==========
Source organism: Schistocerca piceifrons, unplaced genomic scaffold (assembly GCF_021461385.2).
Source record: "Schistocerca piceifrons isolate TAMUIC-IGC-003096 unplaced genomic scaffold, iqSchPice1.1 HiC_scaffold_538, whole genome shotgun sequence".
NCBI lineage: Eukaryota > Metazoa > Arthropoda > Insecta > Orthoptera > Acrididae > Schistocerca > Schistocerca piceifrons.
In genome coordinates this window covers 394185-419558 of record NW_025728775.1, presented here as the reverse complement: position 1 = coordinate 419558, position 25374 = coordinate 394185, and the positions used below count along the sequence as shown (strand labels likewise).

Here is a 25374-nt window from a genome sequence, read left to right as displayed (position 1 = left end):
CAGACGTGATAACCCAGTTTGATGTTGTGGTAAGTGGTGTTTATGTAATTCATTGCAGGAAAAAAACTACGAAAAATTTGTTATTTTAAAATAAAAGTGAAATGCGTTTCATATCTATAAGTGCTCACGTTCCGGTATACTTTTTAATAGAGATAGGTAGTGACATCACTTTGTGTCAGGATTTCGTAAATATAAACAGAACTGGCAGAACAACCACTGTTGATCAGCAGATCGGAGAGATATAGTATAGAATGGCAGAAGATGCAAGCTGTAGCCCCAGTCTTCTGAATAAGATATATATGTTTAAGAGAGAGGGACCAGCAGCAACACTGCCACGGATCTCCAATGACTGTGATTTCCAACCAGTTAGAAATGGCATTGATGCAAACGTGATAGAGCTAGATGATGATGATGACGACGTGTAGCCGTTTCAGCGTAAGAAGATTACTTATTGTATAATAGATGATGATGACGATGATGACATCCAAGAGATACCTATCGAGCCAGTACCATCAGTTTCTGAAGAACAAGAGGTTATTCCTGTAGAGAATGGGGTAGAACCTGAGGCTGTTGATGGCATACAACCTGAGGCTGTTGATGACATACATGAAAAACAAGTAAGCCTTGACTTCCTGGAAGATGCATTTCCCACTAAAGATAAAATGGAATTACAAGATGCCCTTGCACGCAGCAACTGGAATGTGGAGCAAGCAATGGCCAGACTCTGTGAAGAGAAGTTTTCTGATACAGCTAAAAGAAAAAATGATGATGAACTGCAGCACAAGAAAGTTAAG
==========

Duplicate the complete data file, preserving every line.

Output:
Source organism: Schistocerca piceifrons, unplaced genomic scaffold (assembly GCF_021461385.2).
Source record: "Schistocerca piceifrons isolate TAMUIC-IGC-003096 unplaced genomic scaffold, iqSchPice1.1 HiC_scaffold_538, whole genome shotgun sequence".
NCBI lineage: Eukaryota > Metazoa > Arthropoda > Insecta > Orthoptera > Acrididae > Schistocerca > Schistocerca piceifrons.
In genome coordinates this window covers 394185-419558 of record NW_025728775.1, presented here as the reverse complement: position 1 = coordinate 419558, position 25374 = coordinate 394185, and the positions used below count along the sequence as shown (strand labels likewise).

Here is a 25374-nt window from a genome sequence, read left to right as displayed (position 1 = left end):
CAGACGTGATAACCCAGTTTGATGTTGTGGTAAGTGGTGTTTATGTAATTCATTGCAGGAAAAAAACTACGAAAAATTTGTTATTTTAAAATAAAAGTGAAATGCGTTTCATATCTATAAGTGCTCACGTTCCGGTATACTTTTTAATAGAGATAGGTAGTGACATCACTTTGTGTCAGGATTTCGTAAATATAAACAGAACTGGCAGAACAACCACTGTTGATCAGCAGATCGGAGAGATATAGTATAGAATGGCAGAAGATGCAAGCTGTAGCCCCAGTCTTCTGAATAAGATATATATGTTTAAGAGAGAGGGACCAGCAGCAACACTGCCACGGATCTCCAATGACTGTGATTTCCAACCAGTTAGAAATGGCATTGATGCAAACGTGATAGAGCTAGATGATGATGATGACGACGTGTAGCCGTTTCAGCGTAAGAAGATTACTTATTGTATAATAGATGATGATGACGATGATGACATCCAAGAGATACCTATCGAGCCAGTACCATCAGTTTCTGAAGAACAAGAGGTTATTCCTGTAGAGAATGGGGTAGAACCTGAGGCTGTTGATGGCATACAACCTGAGGCTGTTGATGACATACATGAAAAACAAGTAAGCCTTGACTTCCTGGAAGATGCATTTCCCACTAAAGATAAAATGGAATTACAAGATGCCCTTGCACGCAGCAACTGGAATGTGGAGCAAGCAATGGCCAGACTCTGTGAAGAGAAGTTTTCTGATACAGCTAAAAGAAAAAATGATGATGAACTGCAGCACAAGAAAGTTAAG